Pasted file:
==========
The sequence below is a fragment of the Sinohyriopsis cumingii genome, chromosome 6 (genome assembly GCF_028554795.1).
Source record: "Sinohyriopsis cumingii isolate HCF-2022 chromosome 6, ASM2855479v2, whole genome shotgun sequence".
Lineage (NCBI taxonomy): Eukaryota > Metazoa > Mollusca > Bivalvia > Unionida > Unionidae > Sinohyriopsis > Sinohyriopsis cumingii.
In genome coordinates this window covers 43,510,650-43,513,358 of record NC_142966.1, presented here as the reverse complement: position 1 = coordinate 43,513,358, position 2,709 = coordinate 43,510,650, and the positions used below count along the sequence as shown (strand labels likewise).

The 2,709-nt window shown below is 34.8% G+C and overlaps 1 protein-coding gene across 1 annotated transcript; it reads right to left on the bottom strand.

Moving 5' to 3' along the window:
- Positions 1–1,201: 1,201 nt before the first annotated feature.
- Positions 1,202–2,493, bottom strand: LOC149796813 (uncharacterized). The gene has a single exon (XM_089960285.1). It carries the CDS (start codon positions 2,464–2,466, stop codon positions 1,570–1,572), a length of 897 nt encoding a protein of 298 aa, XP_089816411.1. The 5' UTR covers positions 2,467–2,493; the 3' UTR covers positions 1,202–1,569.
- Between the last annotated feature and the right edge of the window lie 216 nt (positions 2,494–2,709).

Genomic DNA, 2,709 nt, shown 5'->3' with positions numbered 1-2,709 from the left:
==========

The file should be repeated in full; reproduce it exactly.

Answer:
The sequence below is a fragment of the Sinohyriopsis cumingii genome, chromosome 6 (genome assembly GCF_028554795.1).
Source record: "Sinohyriopsis cumingii isolate HCF-2022 chromosome 6, ASM2855479v2, whole genome shotgun sequence".
Lineage (NCBI taxonomy): Eukaryota > Metazoa > Mollusca > Bivalvia > Unionida > Unionidae > Sinohyriopsis > Sinohyriopsis cumingii.
In genome coordinates this window covers 43,510,650-43,513,358 of record NC_142966.1, presented here as the reverse complement: position 1 = coordinate 43,513,358, position 2,709 = coordinate 43,510,650, and the positions used below count along the sequence as shown (strand labels likewise).

The 2,709-nt window shown below is 34.8% G+C and overlaps 1 protein-coding gene across 1 annotated transcript; it reads right to left on the bottom strand.

Moving 5' to 3' along the window:
- Positions 1–1,201: 1,201 nt before the first annotated feature.
- Positions 1,202–2,493, bottom strand: LOC149796813 (uncharacterized). The gene has a single exon (XM_089960285.1). It carries the CDS (start codon positions 2,464–2,466, stop codon positions 1,570–1,572), a length of 897 nt encoding a protein of 298 aa, XP_089816411.1. The 5' UTR covers positions 2,467–2,493; the 3' UTR covers positions 1,202–1,569.
- Between the last annotated feature and the right edge of the window lie 216 nt (positions 2,494–2,709).

Genomic DNA, 2,709 nt, shown 5'->3' with positions numbered 1-2,709 from the left: